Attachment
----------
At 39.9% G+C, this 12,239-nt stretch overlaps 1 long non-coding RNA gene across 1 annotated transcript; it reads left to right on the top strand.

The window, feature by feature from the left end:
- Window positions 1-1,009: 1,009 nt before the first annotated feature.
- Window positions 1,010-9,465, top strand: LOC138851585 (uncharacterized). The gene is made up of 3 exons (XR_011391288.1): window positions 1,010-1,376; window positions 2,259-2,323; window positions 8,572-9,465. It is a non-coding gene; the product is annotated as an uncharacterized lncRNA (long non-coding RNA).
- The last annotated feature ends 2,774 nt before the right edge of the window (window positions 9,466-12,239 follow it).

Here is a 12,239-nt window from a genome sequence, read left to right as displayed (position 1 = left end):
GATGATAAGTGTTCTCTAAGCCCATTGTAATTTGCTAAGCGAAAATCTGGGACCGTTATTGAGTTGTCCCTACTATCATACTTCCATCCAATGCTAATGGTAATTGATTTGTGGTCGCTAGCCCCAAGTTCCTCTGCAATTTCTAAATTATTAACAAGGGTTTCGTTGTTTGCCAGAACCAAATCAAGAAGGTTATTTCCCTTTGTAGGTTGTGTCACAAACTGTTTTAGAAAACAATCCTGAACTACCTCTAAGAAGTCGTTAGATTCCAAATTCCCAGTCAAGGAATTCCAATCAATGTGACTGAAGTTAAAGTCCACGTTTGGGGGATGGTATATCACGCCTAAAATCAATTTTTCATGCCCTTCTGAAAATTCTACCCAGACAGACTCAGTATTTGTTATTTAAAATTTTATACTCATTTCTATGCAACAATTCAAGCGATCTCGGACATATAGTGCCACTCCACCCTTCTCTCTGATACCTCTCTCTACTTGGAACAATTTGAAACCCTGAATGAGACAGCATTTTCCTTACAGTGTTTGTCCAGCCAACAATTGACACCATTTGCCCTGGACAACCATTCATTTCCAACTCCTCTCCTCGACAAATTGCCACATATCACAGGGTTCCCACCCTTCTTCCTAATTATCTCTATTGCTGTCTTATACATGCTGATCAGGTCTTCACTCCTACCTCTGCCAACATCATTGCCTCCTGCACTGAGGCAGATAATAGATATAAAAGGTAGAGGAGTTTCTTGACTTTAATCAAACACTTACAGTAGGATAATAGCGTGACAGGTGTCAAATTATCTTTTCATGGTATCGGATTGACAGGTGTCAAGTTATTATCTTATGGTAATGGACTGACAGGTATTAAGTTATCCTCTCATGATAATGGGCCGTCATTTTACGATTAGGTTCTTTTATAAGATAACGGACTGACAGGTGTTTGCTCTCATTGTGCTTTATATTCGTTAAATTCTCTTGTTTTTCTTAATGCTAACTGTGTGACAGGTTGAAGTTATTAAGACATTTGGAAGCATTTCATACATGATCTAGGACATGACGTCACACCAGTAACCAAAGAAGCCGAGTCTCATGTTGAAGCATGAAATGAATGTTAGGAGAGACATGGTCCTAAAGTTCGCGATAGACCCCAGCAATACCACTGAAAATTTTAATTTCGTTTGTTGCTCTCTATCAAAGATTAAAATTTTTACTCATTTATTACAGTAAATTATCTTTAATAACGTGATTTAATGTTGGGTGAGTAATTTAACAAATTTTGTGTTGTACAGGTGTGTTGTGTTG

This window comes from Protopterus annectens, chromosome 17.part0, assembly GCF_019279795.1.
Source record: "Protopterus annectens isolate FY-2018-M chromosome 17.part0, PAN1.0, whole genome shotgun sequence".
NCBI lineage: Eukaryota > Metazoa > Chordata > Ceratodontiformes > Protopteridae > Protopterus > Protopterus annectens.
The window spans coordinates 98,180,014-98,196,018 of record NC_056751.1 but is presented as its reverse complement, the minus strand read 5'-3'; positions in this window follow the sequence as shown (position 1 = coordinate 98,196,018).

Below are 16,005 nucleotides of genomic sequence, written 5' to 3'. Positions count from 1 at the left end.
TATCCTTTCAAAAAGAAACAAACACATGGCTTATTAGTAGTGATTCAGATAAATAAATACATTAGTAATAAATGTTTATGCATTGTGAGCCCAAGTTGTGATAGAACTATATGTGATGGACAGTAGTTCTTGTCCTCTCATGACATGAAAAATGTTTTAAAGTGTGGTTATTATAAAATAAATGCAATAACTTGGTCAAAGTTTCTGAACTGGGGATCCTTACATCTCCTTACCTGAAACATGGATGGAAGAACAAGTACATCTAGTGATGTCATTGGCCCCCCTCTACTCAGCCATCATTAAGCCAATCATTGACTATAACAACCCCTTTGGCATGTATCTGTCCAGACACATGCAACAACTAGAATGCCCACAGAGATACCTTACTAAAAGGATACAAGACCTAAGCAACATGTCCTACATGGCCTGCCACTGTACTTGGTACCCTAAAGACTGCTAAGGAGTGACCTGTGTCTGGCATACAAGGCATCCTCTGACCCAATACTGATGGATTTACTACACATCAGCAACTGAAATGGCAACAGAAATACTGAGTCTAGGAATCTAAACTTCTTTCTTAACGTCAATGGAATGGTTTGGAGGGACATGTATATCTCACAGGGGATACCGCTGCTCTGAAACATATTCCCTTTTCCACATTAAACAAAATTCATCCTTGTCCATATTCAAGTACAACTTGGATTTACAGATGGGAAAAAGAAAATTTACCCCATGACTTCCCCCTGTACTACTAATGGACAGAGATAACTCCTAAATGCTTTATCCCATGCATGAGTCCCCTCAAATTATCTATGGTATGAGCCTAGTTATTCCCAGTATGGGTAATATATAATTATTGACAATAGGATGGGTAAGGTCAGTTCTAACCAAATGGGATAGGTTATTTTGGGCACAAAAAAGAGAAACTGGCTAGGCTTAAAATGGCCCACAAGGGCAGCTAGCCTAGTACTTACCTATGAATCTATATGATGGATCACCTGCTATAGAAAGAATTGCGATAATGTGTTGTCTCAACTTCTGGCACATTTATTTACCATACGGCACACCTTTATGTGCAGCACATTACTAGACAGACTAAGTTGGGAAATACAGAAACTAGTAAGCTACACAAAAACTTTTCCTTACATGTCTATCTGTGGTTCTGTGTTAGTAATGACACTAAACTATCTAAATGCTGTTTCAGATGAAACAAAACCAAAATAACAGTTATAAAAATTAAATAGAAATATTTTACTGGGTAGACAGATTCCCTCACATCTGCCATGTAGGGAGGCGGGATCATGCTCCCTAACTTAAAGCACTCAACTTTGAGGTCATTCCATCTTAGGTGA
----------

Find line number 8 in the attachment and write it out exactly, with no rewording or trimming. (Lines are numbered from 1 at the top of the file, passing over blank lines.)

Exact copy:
This window comes from Protopterus annectens, chromosome 17.part0, assembly GCF_019279795.1.